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Professor to use electric current to remove invasive fish

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A Tulane University associate professor hopes to get rid of invasive fish species in 12 Oahu streams by electrocuting them during a six-month pilot program.

Professor Michael Blum has requested a special activity permit from the Department of Land and Natural Resources that would allow him to send a current into the water to expose to momentarily stun fish, a practice called electrofishing, Hawaii News Now reported.

Electrofishing allows a person to collect the stunned fish, and Blum wants to explore whether it works as a tool for removing invasive species that threaten native species in Hawaii streams.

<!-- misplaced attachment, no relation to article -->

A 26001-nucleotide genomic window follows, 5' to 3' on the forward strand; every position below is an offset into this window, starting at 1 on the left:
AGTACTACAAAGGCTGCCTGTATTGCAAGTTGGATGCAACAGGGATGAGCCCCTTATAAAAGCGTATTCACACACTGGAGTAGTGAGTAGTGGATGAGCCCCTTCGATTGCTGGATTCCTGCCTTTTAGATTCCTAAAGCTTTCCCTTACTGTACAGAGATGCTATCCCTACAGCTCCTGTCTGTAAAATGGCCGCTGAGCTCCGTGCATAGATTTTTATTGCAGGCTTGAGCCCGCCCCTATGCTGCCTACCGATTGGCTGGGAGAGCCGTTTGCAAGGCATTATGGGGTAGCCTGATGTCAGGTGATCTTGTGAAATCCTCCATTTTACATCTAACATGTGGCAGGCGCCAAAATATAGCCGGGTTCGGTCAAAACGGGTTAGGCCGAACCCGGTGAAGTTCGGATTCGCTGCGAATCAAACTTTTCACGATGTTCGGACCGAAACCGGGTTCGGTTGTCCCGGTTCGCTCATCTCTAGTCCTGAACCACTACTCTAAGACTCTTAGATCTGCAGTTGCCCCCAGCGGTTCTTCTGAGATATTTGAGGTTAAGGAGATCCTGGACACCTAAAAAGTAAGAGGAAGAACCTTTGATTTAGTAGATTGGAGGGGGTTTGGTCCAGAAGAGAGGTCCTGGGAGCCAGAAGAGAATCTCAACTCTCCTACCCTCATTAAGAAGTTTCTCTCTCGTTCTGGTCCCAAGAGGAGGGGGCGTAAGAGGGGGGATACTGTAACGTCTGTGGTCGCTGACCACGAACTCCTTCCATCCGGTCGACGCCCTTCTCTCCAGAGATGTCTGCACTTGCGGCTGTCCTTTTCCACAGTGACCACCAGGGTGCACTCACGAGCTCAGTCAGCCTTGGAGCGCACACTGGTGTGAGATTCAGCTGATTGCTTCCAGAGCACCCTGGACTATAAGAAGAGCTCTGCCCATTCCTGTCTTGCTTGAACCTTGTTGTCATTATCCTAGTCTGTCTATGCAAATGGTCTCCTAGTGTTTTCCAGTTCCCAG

He says workers will take care to protect those native species.

"We’re adding a cautionary step where we take the time, consideration and intensity to remove them by hand before introducing any electric current," he said.

Electrofishing will focus on removing guppies and armored catfish, which both negatively affect their environment.

Blum said he decided on Hawaii for the project because of its cultural values and biodiversity.

"The culture and the value that’s placed on the native species in the streams is tremendous," he said.

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